Add patterns for integration
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[var, …], <[cond, …]>>) int::addpattern(
x = u .. v,
[var, …], <[cond, …]>>)
int::addpattern(pat, x, res) teaches
int to make use of .
int::addpattern(pat, x=u..v, res) teaches
int that .
A large part of a computer algebra system's integration abilities
stems from mathematical pattern matching. The MuPAD® pattern matcher
can be extended at runtime with
Unless further limited by conditions in the fifth argument,
pattern variables listed in the fourth argument represent arbitrary MuPAD expressions
not containing the variable of integration,
Any identifier can be used as the variable of integration in
a call to
int::addpattern, and any identifier can
be used in calls to
They need not be identical.
For definite integration, each integration bound is either an arithmetical expression which may contain pattern variables, or an identifier which can be used as a variable in the result and condition terms.
Users can include additional conditions by giving additional
arguments. These conditions, as well as the result, are protected
from premature evaluation, i.e., it is not necessary to write
_not @ iszero )(a^2-b), a simple
not iszero(a^2-b) suffices.
The difference between
not iszero(a^2-b) and
<> 0 when given as a condition is that the latter
takes into account asuumptions on the identifiers encountered, while
the first does not. Cf. Example 4.
Patterns introduced by
also used in recursive calls of the integrator and are automatically
extended to include simple applications of integration by change of
variables. Cf. Example 1.
Not surprisingly, MuPAD does not know how to integrate the function foo:
We add a pattern for this function:
int::addpattern(foo(x), x, foo(x)^x)
Note that this pattern is also used indirectly:
intlib::byparts(int(foo(x)*sin(x), x), foo(x))
Definite integrals can be added similarly. Note that the result does not depend on the integration variable:
int::addpattern(wilma(x), x=0..1, fred)
The above pattern will not match integrals with different integration bounds:
Integration bounds may also contain variables occurring in the pattern or result:
int::addpattern(wilma(x, a), x=0..a, fred(a), [a])
The integration variable in the call to
not be the same as used in the integration call:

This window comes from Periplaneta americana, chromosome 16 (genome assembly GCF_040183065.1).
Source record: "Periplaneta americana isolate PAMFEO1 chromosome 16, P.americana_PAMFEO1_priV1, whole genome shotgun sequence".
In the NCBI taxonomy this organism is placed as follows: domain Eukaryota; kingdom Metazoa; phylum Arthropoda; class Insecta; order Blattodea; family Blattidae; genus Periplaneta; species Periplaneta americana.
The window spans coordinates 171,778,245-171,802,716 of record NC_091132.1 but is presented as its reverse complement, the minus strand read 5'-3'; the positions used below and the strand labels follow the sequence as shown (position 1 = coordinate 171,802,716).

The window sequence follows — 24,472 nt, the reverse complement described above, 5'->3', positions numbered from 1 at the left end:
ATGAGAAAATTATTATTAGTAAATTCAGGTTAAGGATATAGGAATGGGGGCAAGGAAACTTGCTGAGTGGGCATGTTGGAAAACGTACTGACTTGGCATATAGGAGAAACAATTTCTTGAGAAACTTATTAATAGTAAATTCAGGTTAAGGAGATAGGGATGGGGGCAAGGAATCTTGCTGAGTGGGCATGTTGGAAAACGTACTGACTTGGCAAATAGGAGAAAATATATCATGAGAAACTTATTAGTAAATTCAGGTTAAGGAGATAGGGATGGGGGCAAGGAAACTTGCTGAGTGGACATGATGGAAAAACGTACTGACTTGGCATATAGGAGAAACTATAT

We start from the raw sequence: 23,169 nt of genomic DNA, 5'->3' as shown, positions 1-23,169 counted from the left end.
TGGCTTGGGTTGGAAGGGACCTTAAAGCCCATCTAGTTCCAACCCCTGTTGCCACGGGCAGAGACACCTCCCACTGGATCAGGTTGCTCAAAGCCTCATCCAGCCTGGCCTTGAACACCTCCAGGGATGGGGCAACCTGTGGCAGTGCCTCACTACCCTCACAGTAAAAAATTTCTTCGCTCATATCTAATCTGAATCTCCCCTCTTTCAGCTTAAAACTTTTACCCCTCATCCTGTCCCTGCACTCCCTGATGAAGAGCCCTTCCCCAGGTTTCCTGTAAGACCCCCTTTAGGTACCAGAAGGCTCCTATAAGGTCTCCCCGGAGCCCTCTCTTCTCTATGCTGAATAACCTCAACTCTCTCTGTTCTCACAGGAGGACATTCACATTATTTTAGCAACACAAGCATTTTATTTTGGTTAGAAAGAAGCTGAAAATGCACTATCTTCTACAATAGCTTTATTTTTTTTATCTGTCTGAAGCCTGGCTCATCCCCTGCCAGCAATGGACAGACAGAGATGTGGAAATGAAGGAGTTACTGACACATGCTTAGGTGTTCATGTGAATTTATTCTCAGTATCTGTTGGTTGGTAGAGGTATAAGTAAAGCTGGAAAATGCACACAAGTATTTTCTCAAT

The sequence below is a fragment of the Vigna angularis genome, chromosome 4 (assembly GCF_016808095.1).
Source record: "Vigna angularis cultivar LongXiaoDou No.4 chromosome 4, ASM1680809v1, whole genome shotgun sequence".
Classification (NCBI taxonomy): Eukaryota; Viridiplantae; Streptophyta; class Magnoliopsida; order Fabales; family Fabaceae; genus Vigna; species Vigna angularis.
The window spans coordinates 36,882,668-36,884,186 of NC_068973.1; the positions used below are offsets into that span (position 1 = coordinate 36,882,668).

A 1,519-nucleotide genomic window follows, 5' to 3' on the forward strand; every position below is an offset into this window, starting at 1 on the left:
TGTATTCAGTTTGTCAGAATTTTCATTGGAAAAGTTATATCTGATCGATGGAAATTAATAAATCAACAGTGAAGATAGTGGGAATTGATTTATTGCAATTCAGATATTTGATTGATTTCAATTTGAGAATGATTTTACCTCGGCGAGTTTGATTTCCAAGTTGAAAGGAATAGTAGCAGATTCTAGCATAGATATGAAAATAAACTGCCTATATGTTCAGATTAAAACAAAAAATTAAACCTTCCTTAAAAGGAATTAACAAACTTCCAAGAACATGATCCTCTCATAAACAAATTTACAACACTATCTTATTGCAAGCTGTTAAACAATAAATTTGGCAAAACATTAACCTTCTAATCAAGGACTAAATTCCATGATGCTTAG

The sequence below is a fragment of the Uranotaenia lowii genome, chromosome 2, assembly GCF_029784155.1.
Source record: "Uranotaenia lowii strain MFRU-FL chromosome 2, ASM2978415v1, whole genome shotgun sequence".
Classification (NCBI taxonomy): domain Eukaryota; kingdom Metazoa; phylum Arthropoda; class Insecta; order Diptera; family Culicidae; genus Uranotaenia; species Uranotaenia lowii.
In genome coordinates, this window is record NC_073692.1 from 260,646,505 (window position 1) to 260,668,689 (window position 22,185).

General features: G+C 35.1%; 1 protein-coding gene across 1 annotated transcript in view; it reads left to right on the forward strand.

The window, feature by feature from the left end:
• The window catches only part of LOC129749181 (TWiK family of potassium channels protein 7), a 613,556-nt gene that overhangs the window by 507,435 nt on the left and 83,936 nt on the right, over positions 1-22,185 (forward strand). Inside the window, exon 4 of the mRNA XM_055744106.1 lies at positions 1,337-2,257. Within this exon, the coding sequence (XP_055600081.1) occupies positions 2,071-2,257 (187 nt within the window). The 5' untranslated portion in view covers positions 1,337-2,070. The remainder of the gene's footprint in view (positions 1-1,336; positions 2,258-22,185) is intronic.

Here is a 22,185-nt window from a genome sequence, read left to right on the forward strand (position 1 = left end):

int::addpattern(1/(t^2*(ln(t)+1)), t, -E*Ei(ln(t)+1))
int(cos(y)/sin(y)^2/(ln(sin(y)) + 1), y)
Conditions are checked using
is and therefore react to assumptions:
int::addpattern(1/(a+b*tan(x)^2), x, x/(a-b) - b/(2*(a-b)*sqrt(-a*b)) * ln((b*tan(x)-sqrt(-a*b)) /(b*tan(x)+sqrt(-a*b))), [a, b], [a*b < 0])
int::addpattern(1/(a+b*tan(x)^2), x, x/(a-b) - b/((a-b)*sqrt(a*b)) * arctan(b*tan(x)/ sqrt(a*b)), [a, b], [a*b > 0])
int(1/(3+a*tan(x)^2), x) assuming a > 0
int(1/(3+a*tan(x)^2), x) assuming a < 0
If either the conditions are not satisfied or substituting the values into the result yields an error, the pattern is ignored. In the patterns above, the case a = b causes a division by zero. There is no need to include a condition to guard against this case, though, MuPAD simply computes the integral as usual:
Assume we have added the following pattern:
int::addpattern(f(x), x, f(x)^x):
Now, f is a pretty generic name, so we could later regard it as a different function and attempt to redefine its antiderivative:
int::addpattern(f(x), x, 1/sin(f(x))):
As it turns out,
int::addpattern has simply added the
new pattern, and since f(x)x is
considered “simpler” than ,
the result of the first pattern added is still returned.
This behavior is reasonable, since there may be multiple ways of representing an antiderivative and depending on parameter values, one or the other may be preferable:
int::addpattern(f(a, x), x, x*f1(a, x^a), [a]): int::addpattern(f(a, x), x, x*f2(a, x^(1-a)), [a]):
int(f(0, x), x)
int(f(1, x), x)
int(f(a, x), x)
The pattern to match: an arithmetical expression in
The variable of integration: an
The interval of integration for a definite integral: arithmetical expressions or identifiers.
The antiderivative pattern: an arithmetical expression
“pattern variables”: placeholders in
Conditions on the pattern variables
Object of type